Surely you remember earlier this summer, when the New Horizons spacecraft zoomed past Pluto taking lots of pictures and showing us the cute little heart it wears.
Well, because those high resolution pictures aren't small, while the distance between us and that spacecraft is quite large, NASA only started releasing some of the first real close up shots Sept. 10.
And boy, are they breathtaking.
These are composite photos, pieced together from many smaller shots. And they show a staggering amount of geographical variety as NASA says in their accompanying press release:
New Horizons began its yearlong download of new images and other data over the Labor Day weekend. Images downlinked in the past few days have more than doubled the amount of Pluto's surface seen at resolutions as good as 400 meters (440 yards) per pixel. They reveal new features as diverse as possible dunes, nitrogen ice flows that apparently oozed out of mountainous regions onto plains, and even networks of valleys that may have been carved by material flowing over Pluto's surface. They also show large regions that display chaotically jumbled mountains reminiscent of disrupted terrains on Jupiter's icy moon Europa.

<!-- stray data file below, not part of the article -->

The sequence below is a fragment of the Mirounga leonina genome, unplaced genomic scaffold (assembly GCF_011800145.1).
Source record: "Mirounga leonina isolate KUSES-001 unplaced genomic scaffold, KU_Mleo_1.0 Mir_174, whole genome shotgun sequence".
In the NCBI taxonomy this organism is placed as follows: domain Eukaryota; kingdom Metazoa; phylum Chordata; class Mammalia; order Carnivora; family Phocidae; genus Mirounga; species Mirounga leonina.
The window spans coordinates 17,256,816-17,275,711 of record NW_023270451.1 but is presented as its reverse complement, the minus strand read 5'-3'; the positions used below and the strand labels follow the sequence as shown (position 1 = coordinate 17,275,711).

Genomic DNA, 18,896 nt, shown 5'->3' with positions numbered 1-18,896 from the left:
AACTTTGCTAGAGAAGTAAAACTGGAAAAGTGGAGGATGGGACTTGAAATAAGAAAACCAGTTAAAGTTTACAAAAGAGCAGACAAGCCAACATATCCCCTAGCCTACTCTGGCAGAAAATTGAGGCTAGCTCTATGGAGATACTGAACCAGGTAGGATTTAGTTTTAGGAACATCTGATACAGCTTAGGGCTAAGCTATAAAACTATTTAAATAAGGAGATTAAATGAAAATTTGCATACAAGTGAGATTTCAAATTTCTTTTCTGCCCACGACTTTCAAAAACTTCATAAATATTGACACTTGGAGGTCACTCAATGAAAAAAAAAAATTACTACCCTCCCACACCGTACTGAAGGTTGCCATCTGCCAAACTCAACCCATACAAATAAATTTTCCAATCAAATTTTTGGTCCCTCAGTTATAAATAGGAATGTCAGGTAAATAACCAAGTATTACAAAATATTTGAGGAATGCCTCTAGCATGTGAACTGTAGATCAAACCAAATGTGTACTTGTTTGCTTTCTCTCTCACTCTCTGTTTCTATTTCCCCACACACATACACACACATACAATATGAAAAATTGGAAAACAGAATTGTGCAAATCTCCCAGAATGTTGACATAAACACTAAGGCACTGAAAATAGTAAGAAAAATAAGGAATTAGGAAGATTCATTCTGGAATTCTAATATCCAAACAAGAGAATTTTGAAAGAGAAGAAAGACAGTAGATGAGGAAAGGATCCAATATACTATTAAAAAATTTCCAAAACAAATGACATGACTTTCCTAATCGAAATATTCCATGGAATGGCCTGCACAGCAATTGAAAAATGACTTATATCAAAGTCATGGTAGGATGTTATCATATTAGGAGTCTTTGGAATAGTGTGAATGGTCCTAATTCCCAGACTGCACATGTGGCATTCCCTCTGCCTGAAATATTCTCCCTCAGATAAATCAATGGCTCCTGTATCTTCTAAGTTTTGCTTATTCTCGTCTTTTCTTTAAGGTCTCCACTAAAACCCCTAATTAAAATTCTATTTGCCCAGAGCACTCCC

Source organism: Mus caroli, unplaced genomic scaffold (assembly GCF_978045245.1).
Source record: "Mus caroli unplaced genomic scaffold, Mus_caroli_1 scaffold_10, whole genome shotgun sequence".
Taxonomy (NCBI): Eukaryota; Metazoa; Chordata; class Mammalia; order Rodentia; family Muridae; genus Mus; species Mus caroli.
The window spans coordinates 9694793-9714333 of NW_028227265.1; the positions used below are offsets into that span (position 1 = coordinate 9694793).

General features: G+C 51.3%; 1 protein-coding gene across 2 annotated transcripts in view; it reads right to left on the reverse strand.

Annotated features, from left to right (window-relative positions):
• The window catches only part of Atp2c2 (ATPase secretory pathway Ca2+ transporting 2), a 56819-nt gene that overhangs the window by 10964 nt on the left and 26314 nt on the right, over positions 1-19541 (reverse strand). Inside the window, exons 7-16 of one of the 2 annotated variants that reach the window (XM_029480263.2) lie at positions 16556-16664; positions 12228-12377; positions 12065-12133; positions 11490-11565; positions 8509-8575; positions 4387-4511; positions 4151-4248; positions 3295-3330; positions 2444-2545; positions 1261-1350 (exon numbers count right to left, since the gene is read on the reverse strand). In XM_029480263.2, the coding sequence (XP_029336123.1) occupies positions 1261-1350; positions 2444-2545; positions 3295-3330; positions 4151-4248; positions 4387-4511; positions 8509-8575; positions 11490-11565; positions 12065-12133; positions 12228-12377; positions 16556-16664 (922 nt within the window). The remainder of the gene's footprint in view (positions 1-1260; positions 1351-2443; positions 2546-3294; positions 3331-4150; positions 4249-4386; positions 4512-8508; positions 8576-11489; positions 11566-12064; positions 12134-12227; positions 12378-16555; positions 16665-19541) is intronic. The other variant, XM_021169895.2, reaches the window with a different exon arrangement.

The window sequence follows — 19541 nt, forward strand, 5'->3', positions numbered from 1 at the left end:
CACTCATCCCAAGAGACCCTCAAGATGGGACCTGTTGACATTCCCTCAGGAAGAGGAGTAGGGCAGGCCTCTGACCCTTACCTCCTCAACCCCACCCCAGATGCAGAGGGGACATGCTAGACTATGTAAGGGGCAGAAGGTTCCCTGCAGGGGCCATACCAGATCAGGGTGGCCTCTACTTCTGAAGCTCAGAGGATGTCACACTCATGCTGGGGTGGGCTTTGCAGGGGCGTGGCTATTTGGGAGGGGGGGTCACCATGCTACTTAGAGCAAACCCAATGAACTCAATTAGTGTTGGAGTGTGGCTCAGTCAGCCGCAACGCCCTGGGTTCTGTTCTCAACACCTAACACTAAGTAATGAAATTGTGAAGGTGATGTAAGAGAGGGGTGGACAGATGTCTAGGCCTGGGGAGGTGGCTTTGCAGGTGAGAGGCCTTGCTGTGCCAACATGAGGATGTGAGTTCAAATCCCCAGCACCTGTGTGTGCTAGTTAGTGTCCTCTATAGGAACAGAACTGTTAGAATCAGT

"The surface of Pluto is every bit as complex as that of Mars," said Jeff Moore, leader of the New Horizons Geology, Geophysics and Imaging (GGI) team at NASA's Ames Research Center in Moffett Field, California. "The randomly jumbled mountains might be huge blocks of hard water ice floating within a vast, denser, softer deposit of frozen nitrogen within the region informally named Sputnik Planum."
And look at its dark side.
Additionally, if you want to see a really neat composite video of New Horizons journey through the end of our solar system, watch it here.
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